By Andrew McStay
I’ve left this blog for far too long so time for an update of sorts. Since I started this blog I’ve got though a lot of wearables and now have a shelf’s worth of bits, bobs, trackers, wellbeing helpers, EEG units and wearable computers (not least Google Glass). Of all the wearables I’ve kept using, I like Spire’s respiration wearable. This is a pebble-like object that clasps into trouser hips or bra straps tracks breathing so to assess whether people are feeling calm, tense or focused. While breathing, inhaling and exhaling may not seem an especially subtle measure, the results are actually quite accurate (verified by me).
The unit itself gives prompts when to take a break and when to collect one’s thoughts and get things in perspective. For people who spend a lot of time with computers this can be quite useful. Although Glass hasn’t had much use of late, it still remains a technology with a great deal of potential (see here, here and here for Glass posts). Undoubtedly there will be a Glass 2, although Vuzix have a range of interesting (and less dorky) glasses to arrive to market. Having met one of their managers at WearablesEurope, a conference in London, I was left wondering whether they are marketing this well enough to be noticed by the mass market (or even mass military and industrial procurement arms).
The wearable I’ve been spending most time with is Apple’s Watch. I opted for the 42mm gun metal sports version as I do a fair bit of bike riding and running.
My thoughts so far are mixed. Of all Apple products, this is one that certainly seems “work in progress”. However, this is not for the reasons you might expect. Apple have received criticism for Watch’s battery life but this is proving a non-issue. The battery actually lasts longer than advertised (presumably Apple erred on the side of caution) and will do under two days at a push. This means the watch will easily a last a full day and therefore can simply be charged when the user is charging their phone.
On unpacking the unit, I found the first wearable watch problem: which arm should one wear it on? On the right which feels most natural but involves using the left hand to navigate it; or, awkwardly on the left arm, so to be navigated with the more dexterous right hand? I opted for the right arm. The functionality of Watch is limited in that it is highly dependent on the user’s phone. Calls can be made with Watch, but this is an extension of the phone. Twitter and newsfeeds (such as Guardian and BBC) can also be monitored and scrolled-through, but functionality is limited. Voice recognition for Twitter would be useful. There are also a range of voice to text apps available. I’ve been using Drafts which is great for when an idea strikes and needs to be written down there and then. These can later be emailed from the phone.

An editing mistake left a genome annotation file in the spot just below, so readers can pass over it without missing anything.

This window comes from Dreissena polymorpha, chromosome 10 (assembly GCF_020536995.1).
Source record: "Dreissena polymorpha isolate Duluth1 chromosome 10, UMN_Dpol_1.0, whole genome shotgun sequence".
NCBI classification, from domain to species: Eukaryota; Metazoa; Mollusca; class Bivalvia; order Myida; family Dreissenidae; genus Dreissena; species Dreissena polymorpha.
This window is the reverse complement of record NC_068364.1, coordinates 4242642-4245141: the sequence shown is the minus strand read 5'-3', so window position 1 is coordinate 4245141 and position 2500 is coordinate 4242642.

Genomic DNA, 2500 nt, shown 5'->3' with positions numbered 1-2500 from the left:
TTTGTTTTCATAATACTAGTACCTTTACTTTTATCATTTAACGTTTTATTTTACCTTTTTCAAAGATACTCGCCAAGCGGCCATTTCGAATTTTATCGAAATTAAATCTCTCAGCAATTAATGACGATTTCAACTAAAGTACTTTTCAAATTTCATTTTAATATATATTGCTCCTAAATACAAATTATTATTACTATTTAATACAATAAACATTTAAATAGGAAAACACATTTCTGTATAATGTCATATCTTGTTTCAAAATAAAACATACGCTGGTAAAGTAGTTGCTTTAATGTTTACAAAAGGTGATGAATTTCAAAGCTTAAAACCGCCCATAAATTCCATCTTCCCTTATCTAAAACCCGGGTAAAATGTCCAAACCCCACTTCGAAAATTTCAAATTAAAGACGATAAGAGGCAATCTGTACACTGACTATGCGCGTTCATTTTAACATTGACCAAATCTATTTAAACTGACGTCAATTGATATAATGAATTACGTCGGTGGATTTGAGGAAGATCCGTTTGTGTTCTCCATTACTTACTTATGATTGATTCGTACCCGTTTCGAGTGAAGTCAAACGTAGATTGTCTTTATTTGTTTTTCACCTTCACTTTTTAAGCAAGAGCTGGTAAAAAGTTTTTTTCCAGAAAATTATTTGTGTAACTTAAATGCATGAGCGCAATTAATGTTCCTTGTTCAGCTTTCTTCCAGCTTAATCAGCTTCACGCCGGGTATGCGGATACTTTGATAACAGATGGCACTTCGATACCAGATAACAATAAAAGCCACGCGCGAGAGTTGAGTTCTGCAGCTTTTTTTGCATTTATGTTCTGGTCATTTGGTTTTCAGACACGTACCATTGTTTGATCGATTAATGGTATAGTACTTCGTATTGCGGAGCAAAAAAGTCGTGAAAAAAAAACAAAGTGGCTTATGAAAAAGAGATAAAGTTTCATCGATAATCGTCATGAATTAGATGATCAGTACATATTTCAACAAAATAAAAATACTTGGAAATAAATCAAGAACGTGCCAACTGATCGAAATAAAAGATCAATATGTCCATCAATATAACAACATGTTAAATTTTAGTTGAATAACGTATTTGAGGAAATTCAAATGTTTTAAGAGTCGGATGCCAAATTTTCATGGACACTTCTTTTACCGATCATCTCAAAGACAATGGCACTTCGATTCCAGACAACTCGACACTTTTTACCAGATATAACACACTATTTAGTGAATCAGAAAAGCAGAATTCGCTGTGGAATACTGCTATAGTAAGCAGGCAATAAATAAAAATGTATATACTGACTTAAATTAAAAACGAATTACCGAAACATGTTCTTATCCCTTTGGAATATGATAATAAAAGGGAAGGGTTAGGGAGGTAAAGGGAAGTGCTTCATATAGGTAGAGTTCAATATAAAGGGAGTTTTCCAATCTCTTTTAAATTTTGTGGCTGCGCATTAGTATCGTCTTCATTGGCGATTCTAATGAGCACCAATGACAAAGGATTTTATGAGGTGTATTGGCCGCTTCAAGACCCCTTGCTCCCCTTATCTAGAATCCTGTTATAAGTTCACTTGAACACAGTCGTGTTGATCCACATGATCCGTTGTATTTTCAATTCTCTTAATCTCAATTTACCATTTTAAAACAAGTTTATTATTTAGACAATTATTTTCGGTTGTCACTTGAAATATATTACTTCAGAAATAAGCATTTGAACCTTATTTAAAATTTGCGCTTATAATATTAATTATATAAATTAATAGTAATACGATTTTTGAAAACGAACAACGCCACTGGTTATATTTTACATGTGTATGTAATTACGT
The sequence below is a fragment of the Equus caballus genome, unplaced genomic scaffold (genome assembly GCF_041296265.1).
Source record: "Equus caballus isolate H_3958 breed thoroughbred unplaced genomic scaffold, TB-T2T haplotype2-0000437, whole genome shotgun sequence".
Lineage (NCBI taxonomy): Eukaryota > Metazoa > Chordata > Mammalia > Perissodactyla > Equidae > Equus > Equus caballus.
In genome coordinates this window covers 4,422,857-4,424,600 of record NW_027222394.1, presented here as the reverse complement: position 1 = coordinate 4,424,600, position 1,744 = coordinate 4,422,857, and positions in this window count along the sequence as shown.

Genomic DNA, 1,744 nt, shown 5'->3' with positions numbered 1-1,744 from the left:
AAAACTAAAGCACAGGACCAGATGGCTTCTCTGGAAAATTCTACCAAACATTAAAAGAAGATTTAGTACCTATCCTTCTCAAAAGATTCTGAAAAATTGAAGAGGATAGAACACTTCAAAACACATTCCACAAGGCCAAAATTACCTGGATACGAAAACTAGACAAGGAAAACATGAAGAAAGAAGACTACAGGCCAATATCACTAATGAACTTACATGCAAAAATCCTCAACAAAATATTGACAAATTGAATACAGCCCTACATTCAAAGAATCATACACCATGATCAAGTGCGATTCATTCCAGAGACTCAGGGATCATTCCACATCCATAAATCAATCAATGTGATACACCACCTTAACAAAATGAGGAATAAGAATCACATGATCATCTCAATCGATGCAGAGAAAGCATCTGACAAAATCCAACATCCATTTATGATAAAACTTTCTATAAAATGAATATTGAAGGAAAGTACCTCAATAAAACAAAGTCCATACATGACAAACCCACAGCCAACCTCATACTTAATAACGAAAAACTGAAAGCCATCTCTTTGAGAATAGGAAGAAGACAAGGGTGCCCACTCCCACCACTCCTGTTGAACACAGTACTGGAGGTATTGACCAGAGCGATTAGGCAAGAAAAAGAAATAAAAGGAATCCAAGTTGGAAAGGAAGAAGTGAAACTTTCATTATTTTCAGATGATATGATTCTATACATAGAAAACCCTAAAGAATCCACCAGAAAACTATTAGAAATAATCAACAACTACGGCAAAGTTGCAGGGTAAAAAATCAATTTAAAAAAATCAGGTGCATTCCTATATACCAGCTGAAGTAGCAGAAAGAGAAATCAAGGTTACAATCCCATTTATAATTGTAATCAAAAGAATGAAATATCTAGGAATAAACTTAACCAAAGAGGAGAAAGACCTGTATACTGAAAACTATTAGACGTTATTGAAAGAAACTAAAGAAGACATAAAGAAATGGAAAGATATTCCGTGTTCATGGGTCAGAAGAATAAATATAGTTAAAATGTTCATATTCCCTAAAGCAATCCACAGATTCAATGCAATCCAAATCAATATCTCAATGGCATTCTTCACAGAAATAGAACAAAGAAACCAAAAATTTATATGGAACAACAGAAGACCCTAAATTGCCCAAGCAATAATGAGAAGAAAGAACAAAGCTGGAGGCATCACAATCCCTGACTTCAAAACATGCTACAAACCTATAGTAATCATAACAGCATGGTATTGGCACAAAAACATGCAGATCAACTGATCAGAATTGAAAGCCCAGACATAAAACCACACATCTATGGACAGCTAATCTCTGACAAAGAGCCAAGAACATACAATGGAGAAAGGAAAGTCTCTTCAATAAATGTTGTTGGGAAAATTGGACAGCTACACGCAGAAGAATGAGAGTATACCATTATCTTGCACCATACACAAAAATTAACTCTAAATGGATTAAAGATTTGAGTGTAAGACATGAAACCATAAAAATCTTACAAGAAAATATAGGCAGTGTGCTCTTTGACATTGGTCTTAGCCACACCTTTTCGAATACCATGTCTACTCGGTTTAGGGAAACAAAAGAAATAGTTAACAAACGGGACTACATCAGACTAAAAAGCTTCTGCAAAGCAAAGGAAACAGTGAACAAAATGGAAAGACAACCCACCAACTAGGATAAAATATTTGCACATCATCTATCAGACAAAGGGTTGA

More gratification has been gained from the health and sports tools. Some of these I’ve installed myself (such as Strava) and others come bundled. The bundles health package records calories burned through movement and exercise, amount of movement measured by time and the amount of times one stands through the day. If one thinks back to Tim Cook’s “sitting is the new cancer line”, the idea here is that the user responds to the hourly prompts to get up and take a break – if only for a minute. The app relies on the tracker so does not detect all forms of exercise. It would be good if the bundled health app on Watch would play nicely with Strava so to register cycling (distance, heart rate and climbing). However, where it comes into its own is in “nudging” one to get of their seat, to spend a little more time walking and to burn a few more calories. This is gamification of sorts, but what is attractive is that it is doable and prompts the user to better day-to-day health. When linked with Apple’s Healthkit that has capacity for extraordinary detail, it really drives home how little we know about our own health. For example, I had no idea my heart rate is so low (mid-50s to 60s), although I admit I very rarely darken my GP’s doors. While I’m no ardent libertarian, Apple’s move into health really shows how antiquated our [UK] system is. I will definitely be seeking to have greater control over my own records and a copy of these for myself.
This then raises questions about privacy. Apple recently have been making all the right noises about privacy, encryption and lack of access to keys (interesting Wired article here). This is a branding exercise but one seemingly backed up by real tech’ developments. Given that privacy campaigners, defenders and writers have for too long been tarred with the “what have you to hide” mnemonic, having the coolest brand on the planet on-side is no bad thing. For the first time in a while I feel rather positive about privacy developments. In the UK we have just had the Anderson report, European countries such as Belgium are stepping back from dragnet surveillance, the US seems to be climbing down from surveillance of its own citizens (but not its “friends” around the world), email services such as Lavaboom are gaining traction and for some time now we have been using apps with PGP. While there is much work to be done (particularly in UK), there is scope for optimism.
Back on Apple, credibility is required. Their future is clearly focused on generalized healthcare and sensor-driven homes, as well as entertainment, so Apple are right to try to put the best moral foot forward. Close assessment of where data goes and whom it is shared with (in aggregated form or otherwise) is required, but in general I buy the ethical brand line because it makes strategic economic sense. After all, surveys from the data industry, academics and organisations such as Pew Internet Research repeatedly highlight that people do not feel in control of personal information (see Pew survey here). I hope I’m not proved wrong because the stakes are going to be rather high.